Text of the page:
July 18, 2017 | Jack Jenkins Homes
Hoping to buy your first home? Texas is calling. New analysis by finance site WalletHub has found that the Lone Star State boasts four of the top 10 cities for first-time home buyers in 2017.
WalletHub came to this conclusion after analyzing 23 metrics important to home buyers—from affordability to quality of life to crime rates—in 300 cities of varying sizes, including small ones with populations under 150,000. McKinney, TX, was dubbed the very best destination for first-time buyers, followed by Frisco, Allen, and (further down, at No. 7) Richardson. Check out the full list below.
Best places for first-time home buyers
- McKinney, TX
- Frisco, TX
- Allen, TX
- Cary, NC
- Norman, OK
- Lincoln, NE
- Richardson, TX
- Boise, ID
- Thornton, CO
- Murfreesboro, TN
Texas dominates this list for good reason.
“Cities in north Texas have very healthy housing markets and a high percentage of homes sold in the past year,” explains WalletHub analyst Jill Gonzalez. “Construction is flourishing in general, with high percentages of housing units built within the last five years.”
And real estate experts who actually live and build in the area agree that these cities are indeed great places to put down roots.
“I happen to live in McKinney, right on the border of Frisco, very close to Allen,” says Randall Yates, CEO of The Lenders Network. “McKinney and Frisco are both growing at an extremely rapid rate. The majority of the communities in the Mckinney/Frisco/Allen areas are considered affluent, and home prices are reasonable. For instance, I recently had a two-story home built for $440,000, which is now worth over $550,000. There are many very nice homes in these areas that are fairly new and priced well below what they would be in other areas of the country.”
Plus, price aside, the region is tough on crime.
“The crime rates are low, police are active, and the Collin County court system is very tough compared to Dallas County—so tough, in fact, that criminals will not move to Collin or are trying to get out,” Yates adds. And what’s bad for criminals is good for home buyers, of course!
Worst places for first-time home buyers
Meanwhile, real estate newbies might want to flee California (if they haven’t already), which has seven of the 10 worst cities for first-time home buyers. El Monte, CA, tops this list; see the full rundown below.
- El Monte, CA
- New York, NY
- San Mateo, CA
- Newark, NJ
- San Francisco, CA
- Miami Beach, FL
- Santa Monica, CA
- Oakland, CA
- Berkeley, CA
- Santa Barbara, CA
The reason for this boils down largely to price.
“The California cities that rank low have restrictive housing costs,” says Gonzalez. “Due to high prices, the percentage of houses sold in the last year is quite low and building in the past five years has not been prioritized.”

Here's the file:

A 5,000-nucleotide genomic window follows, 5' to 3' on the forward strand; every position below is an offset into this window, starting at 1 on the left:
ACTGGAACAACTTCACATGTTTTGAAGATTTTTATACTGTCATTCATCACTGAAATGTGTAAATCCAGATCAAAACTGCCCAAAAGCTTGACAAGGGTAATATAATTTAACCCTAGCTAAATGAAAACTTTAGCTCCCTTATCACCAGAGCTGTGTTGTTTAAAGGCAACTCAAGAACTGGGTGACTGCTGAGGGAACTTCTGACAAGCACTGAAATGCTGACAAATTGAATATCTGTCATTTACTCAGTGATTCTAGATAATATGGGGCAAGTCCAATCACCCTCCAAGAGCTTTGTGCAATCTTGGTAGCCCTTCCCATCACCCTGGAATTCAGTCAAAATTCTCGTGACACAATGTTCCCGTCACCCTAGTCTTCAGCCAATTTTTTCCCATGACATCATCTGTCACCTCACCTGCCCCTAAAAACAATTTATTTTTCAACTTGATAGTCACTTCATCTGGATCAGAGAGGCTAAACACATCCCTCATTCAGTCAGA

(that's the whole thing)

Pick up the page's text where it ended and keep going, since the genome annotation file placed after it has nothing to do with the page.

Why home affordability is key
Given that first-time home buyers are generally strapped for cash compared with repeat buyers, this list can certainly point them in the right direction on where to find the bargains and break into the housing market.
“First-time buyers typically struggle to save enough for down payments, so the more affordable the home, the easier it is to get on the property ownership bandwagon,” says Gary Beasley, founder of Roofstock. “On a per-square-foot basis, prices in some of these less affordable markets are literally 10 times the prices of those in some of the most affordable markets, which is staggering. Unless you are selling a home in these pricey markets, it is next to impossible for first-time home buyers to compete.”
Yet some experts warn that price shouldn’t be the only consideration when deciding where to live.
“Price alone is not the only factor when it comes to first-time home purchases,” Janine Acquafredda, associate broker at House-n-Key Realty, in New York City. “There are much more employment opportunities and recreational options in places like New York and Miami, which were among the worst places for first-time home buyers.”
And while a standalone house in New York will definitely cost you more than a million bucks, Acquafredda points out, there is a variety of cheaper options to choose from—studios, apartments, co-ops, condos—that might be more suitable for first-time home buyers anyway.
Another consideration? “This study seems to focus on the ‘potential’ of a property, namely the chances of making a profit when you sell,” says Shane Lee, a statistical data analyst at RentHop. “Although most first-time buyers tend to sell their first homes after a few years, more and more millennial buyers are skipping beginner homes. Buyers who are looking to purchase a permanent house should put less emphasis on real estate market metrics like price.”
In other words, although bargains are out there, don’t get sucked in by price alone when looking for a home.
The post The 10 Best and Worst Cities for First-Time Home Buyers in 2017 appeared first on Real Estate News & Insights | realtor.com®.
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